Buy now, pay later (BNPL) is emerging as a popular payment alternative to credit cards, layaway, and rent-to-own plans. An estimated 60% of Americans have used a buy now, pay later service at least once to make purchases online or in a store. Meanwhile, rent-to-own has grown into an $8.5 billion industry, focused primarily on big-ticket purchases like furniture, appliances, and electronics. When comparing buy now, pay later and rent-to-own, here are some key differences to keep in mind.
These point-of-sale installment loans may require no credit check to qualify and charge no interest on purchases.
Rent-to-own plans also allow consumers to pay for purchases over time with no credit checks and fast approval.
However, rent-to-own can mean paying substantially more for purchases compared with buy now, pay later.
Buy now, pay later refers to a type of short-term financing that allows consumers to pay off purchases in installments and usually without interest. With one of these point-of-sale loans, shoppers make a deposit against their purchases, then pay off the remaining balance in three or more installments spread out over time.
There are a number of platforms that offer buy now, pay later loans, including:
Each of these platforms partners with a variety of major retailers to offer buy now, pay later as a payment option at checkout. Typically, there’s no credit check required to qualify for a point-of-sale installment loan. That can make this short-term financing attractive for people with limited credit history.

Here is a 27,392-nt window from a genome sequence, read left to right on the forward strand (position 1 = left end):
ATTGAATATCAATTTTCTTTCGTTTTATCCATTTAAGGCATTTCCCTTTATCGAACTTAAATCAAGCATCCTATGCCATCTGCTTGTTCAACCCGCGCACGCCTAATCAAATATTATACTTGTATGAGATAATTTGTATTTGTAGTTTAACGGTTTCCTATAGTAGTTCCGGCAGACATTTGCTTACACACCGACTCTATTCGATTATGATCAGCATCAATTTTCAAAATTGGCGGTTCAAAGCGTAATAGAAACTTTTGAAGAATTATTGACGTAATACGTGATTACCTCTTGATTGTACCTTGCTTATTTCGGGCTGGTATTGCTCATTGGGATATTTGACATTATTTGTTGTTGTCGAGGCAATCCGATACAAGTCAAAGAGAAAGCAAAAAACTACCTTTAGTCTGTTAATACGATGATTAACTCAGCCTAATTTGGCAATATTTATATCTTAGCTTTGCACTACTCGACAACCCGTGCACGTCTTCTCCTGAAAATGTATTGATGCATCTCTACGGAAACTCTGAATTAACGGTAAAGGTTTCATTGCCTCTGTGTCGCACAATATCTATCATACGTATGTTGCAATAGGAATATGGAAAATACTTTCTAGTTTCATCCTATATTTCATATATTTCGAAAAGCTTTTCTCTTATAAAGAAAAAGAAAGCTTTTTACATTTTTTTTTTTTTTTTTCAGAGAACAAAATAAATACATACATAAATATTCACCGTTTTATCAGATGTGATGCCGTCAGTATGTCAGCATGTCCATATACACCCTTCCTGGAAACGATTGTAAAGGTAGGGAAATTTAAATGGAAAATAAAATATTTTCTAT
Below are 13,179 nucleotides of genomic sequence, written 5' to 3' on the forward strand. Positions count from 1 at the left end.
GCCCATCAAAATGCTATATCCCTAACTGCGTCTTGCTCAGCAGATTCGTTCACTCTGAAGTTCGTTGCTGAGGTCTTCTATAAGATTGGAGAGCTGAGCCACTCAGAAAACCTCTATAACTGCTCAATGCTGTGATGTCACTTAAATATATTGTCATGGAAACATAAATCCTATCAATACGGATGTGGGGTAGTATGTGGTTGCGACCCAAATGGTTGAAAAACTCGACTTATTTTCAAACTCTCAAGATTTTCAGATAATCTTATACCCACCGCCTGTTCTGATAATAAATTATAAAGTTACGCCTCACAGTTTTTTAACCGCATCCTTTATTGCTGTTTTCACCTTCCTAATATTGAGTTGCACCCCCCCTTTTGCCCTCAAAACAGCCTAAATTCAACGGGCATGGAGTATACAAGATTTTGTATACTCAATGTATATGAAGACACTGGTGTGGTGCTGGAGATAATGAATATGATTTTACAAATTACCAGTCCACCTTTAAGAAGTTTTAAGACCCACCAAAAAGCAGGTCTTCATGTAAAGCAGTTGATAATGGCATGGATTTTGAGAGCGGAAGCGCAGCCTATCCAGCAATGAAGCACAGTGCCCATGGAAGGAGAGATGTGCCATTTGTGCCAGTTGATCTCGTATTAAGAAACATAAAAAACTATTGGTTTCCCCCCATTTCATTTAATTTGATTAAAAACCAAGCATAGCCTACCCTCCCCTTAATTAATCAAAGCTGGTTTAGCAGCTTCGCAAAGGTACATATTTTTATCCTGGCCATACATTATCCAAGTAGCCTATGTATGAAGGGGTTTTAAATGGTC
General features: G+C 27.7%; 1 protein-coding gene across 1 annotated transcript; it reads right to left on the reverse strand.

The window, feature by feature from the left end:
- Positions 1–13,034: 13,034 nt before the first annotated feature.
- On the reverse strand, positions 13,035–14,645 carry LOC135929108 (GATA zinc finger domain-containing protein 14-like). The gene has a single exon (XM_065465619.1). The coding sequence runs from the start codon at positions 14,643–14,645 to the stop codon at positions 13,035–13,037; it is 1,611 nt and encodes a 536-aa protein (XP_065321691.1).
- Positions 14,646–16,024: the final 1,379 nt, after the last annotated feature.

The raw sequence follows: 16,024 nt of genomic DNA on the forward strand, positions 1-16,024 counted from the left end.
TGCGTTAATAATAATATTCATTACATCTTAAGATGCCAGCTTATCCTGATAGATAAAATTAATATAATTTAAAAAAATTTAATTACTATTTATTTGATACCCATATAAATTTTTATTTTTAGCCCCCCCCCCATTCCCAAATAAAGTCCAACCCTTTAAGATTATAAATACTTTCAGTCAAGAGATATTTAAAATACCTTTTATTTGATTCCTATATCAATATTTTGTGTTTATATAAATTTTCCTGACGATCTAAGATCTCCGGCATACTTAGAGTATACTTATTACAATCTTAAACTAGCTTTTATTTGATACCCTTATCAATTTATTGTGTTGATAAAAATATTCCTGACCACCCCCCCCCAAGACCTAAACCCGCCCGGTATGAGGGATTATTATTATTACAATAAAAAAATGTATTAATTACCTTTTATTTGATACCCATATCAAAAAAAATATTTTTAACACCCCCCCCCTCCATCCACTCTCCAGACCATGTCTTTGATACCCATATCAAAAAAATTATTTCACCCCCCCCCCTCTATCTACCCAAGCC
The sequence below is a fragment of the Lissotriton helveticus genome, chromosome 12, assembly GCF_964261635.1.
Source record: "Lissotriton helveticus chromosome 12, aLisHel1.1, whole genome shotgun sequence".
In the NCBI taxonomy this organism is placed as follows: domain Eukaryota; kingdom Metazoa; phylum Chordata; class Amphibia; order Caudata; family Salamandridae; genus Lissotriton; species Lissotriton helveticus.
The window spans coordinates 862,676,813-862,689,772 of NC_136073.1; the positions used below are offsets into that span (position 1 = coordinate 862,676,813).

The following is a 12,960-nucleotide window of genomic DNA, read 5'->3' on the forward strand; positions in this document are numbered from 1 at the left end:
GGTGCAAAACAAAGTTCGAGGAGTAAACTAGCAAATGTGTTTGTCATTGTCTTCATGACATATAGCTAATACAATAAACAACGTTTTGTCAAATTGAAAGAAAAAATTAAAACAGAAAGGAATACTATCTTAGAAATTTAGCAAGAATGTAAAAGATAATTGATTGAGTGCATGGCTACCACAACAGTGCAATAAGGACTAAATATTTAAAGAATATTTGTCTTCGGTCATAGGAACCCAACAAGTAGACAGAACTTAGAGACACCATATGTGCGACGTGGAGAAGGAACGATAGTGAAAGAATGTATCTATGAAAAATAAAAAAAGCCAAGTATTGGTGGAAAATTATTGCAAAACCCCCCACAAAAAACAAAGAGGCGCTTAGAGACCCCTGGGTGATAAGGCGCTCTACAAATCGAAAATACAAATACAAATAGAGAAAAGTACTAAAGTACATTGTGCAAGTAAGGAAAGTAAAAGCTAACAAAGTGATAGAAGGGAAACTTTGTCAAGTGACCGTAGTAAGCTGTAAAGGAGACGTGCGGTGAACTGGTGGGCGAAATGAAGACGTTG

Buy now, pay later services may charge no interest or fees on purchases, either. The most common buy now, pay later purchases include clothing, electronics, furniture, appliances, housewares, and cosmetics.
Unlike layaway plans, which require you to pay in full before receiving the items you’re purchasing, buy now, pay later lets you take possession of your purchases after making your first payment.
Rent-to-own is an arrangement in which consumers make payments for items with the goal of eventually owning them. This is similar to the way a rent-to-own or lease-to-own agreement to buy a home works.
There are a number of stores that specialize in rent-to-own financing, including Rent-A-Center and Aaron’s Rent to Own. They allow people to purchase items then pay for them over time, often with: